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Port Henry in Essex County, New York — The American Northeast (Mid-Atlantic)
 

A Busy Iron Port

 
 
A Busy Iron Port Marker image. Click for full size.
Photographed By William Fischer, Jr., October 8, 2017
1. A Busy Iron Port Marker
Inscription.  

The aerial photograph of Port Henry taken about 1925 leaves no question as to the nature of this place: a busy port shipping the products of its furnaces by water and by rail. Two new furnaces, begun in 1922, represented the latest technology. An attached "sintering" plant processed fine ore powder so it would not be lost up the stack of the blast furnaces. The cantilever traveling crane made quick work of loading ore cars or barges with one of several grades of crushed ore, or sinter.

Hidden beneath the canopy of trees, to the right of the passenger station, lay the main office of Witherbee Sherman Mining Company and its adjoining carriage house. Built in 1875 just as the railroad came to town, the ornate new headquarters commanded the view you see before you, but one then filled with the smoke, heat and noise of heavy industry. The Town of Moriah took over the mining company building for offices in 1959, and the carriage house opened as the Iron Center in 1998.

[Photo captions, from left to right, read]
• Witherbee Sherman Company furnaces, headquarters and docks courtesy of Town of Moriah.

• The 1889 Bird's

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Eye View of Port Henry shows the company office building and the Iron Center backed by the embankment for Lake Champlain and Moriah Railroad tracks. Bird's Eye View detail courtesy of the Town Historian.

• The "Offices and Laboratory," served as the assay office for analyzing the iron content of ore samples and product. Today, interpretive exhibits occupy the main floor with a scale model of mining operations in the former ice house. The Town of Moriah Historical Society uses it for meetings and office space. The Town Historian's Office and local history research space are upstairs. Sanborn Insurance Company Map courtesy of Essex County Historical Society.
 
Erected by Lakes to Locks Passage.
 
Topics. This historical marker is listed in these topic lists: Industry & CommerceMan-Made FeaturesRailroads & StreetcarsWaterways & Vessels. A significant historical year for this entry is 1925.
 
Location. 44° 2.536′ N, 73° 27.532′ W. Marker is in Port Henry, New York, in Essex County. Marker is on Park Place east of Main Street (New York State Route 9N/22), on the right when traveling east. Marker is at the Amtrak Station, AKA the Moriah Senior Citizens Center. Touch for map. Marker is at or near this postal address: 20 Park Place, Port Henry NY 12974, United States of America. Touch for directions.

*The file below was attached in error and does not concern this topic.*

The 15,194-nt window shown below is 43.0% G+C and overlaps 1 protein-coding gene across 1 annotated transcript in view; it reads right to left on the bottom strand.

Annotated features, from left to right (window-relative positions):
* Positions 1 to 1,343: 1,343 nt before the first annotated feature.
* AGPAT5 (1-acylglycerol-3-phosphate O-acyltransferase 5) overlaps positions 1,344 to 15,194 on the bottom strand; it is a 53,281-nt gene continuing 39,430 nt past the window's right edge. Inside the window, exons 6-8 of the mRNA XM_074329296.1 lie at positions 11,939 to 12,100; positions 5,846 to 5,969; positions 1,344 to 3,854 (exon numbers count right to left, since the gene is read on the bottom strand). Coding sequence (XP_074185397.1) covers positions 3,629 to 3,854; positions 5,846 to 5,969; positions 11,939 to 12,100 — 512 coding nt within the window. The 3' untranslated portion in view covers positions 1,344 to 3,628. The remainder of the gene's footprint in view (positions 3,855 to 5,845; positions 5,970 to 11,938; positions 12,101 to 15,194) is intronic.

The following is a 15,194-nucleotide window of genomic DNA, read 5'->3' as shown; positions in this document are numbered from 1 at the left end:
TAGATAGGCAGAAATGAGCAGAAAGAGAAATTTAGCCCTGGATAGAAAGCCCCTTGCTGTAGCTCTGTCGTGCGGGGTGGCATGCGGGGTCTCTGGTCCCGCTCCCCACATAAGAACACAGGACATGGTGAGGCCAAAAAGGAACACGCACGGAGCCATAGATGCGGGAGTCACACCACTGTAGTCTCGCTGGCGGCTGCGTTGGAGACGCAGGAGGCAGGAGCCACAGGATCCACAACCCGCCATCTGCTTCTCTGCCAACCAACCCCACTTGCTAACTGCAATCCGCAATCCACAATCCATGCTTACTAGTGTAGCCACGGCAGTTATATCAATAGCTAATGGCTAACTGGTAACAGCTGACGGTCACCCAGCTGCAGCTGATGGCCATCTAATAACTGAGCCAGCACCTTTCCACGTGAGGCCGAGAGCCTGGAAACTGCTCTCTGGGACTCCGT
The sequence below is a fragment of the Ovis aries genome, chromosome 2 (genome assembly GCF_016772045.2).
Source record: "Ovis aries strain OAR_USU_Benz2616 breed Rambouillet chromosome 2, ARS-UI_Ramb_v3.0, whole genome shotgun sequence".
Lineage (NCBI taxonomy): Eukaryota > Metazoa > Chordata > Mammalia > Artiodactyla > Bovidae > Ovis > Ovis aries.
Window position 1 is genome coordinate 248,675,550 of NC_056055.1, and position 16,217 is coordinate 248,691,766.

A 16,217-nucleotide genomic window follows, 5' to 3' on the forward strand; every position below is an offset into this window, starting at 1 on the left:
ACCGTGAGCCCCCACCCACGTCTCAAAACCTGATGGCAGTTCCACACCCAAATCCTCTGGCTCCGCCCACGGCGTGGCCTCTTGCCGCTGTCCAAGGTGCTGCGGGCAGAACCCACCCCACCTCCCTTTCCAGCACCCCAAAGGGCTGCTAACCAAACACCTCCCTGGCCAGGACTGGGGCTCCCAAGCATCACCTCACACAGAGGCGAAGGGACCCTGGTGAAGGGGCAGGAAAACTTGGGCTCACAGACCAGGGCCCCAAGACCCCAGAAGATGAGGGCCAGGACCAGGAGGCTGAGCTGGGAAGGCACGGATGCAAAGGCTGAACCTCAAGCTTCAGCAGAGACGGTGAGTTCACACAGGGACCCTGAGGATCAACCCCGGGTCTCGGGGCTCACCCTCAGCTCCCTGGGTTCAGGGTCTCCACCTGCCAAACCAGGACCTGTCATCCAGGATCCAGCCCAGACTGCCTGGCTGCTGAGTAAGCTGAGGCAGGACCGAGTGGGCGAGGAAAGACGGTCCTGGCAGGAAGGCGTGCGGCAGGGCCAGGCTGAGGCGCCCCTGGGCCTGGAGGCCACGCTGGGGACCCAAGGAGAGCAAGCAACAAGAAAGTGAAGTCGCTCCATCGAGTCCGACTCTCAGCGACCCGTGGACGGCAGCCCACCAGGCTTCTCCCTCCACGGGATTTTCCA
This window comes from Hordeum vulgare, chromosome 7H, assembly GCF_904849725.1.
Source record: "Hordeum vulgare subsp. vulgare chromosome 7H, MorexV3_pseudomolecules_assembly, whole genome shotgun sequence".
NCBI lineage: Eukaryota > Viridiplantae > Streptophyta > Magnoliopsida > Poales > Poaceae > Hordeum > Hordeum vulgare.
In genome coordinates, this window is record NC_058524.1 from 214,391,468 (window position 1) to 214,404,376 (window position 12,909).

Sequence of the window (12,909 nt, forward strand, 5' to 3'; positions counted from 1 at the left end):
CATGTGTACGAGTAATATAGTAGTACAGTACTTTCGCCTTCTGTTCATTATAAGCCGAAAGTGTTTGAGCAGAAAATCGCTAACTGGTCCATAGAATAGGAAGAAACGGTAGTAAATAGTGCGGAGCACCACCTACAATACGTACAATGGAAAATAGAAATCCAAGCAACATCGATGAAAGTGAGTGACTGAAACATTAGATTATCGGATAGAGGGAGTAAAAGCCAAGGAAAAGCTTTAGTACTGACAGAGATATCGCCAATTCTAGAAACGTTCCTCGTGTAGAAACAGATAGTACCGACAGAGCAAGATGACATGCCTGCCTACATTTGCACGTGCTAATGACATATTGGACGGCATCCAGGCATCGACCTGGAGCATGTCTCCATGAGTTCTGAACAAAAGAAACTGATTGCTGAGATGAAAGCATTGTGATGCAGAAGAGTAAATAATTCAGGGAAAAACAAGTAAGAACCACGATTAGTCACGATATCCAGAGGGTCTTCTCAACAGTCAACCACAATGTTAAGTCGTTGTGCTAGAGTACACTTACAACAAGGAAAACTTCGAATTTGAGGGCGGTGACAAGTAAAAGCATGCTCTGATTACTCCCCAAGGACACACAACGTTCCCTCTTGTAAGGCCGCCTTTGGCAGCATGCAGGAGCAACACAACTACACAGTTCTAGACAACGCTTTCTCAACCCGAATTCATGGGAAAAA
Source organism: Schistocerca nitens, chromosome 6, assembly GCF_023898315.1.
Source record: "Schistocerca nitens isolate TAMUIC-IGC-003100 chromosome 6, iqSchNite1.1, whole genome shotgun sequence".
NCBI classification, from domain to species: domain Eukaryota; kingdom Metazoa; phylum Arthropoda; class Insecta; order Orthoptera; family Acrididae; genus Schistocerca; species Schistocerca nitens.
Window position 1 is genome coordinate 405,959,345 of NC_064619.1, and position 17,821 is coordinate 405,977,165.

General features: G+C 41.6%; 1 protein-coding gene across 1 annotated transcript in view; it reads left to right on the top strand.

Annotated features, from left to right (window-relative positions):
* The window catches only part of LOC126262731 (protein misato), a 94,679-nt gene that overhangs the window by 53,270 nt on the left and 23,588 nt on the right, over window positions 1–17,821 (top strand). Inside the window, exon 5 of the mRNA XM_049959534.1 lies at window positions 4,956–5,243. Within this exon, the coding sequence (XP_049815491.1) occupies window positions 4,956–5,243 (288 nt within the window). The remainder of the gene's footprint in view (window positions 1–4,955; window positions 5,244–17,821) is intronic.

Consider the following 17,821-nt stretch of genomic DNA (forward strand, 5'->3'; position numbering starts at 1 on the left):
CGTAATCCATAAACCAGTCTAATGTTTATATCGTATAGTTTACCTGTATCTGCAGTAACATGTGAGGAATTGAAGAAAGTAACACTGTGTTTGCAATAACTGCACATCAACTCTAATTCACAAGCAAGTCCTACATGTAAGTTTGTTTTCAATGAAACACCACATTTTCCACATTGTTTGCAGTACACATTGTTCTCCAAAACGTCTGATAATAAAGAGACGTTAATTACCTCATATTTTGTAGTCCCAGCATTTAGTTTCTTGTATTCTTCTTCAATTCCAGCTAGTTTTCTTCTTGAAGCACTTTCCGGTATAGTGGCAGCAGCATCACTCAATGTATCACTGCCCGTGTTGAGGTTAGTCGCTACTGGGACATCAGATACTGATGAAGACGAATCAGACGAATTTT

Other nearby markers. At least 8 other markers are within walking distance of this marker

A Busy Iron Port Marker image. Click for full size.
Photographed By William Fischer, Jr., October 8, 2017
2. A Busy Iron Port Marker
At far left end of train depot
. LC&M Caboose (within shouting distance of this marker); Witherbee Park and Town Hall (about 300 feet away, measured in a direct line); Office Building of Witherbee and Sherman Iron Ore Company (about 400 feet away); Veterans Memorial (about 400 feet away); Industrial Shoreline (about 500 feet away); Realizing a Dream: the Rolling Stock Display (about 500 feet away); Lake Champlain & Moriah Railroad: The "Elsie and Em" (about 500 feet away); a different marker also named A Busy Iron Port (about 500 feet away). Touch for a list and map of all markers in Port Henry.
 
Related marker. Click here for another marker that is related to this marker.
 
Also see . . .
1. The Iron Center Museum, Port Henry NY. (Submitted on October 18, 2017, by William Fischer, Jr. of Scranton, Pennsylvania.)
2. A walking tour of Port Henry: Mining capital of the Adirondacks. (Submitted on October 18, 2017, by William Fischer, Jr. of Scranton, Pennsylvania.)
3. Historic Port Henry-Moriah Official Website. (Submitted on October 18, 2017, by William Fischer, Jr. of Scranton, Pennsylvania.)
 
 
Credits. This page was last revised on October 18, 2017. It was originally submitted on October 18, 2017, by William Fischer, Jr. of Scranton, Pennsylvania. This page has been viewed 200 times since then and 5 times this year. Photos:   1, 2. submitted on October 18, 2017, by William Fischer, Jr. of Scranton, Pennsylvania.

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Feb. 29, 2024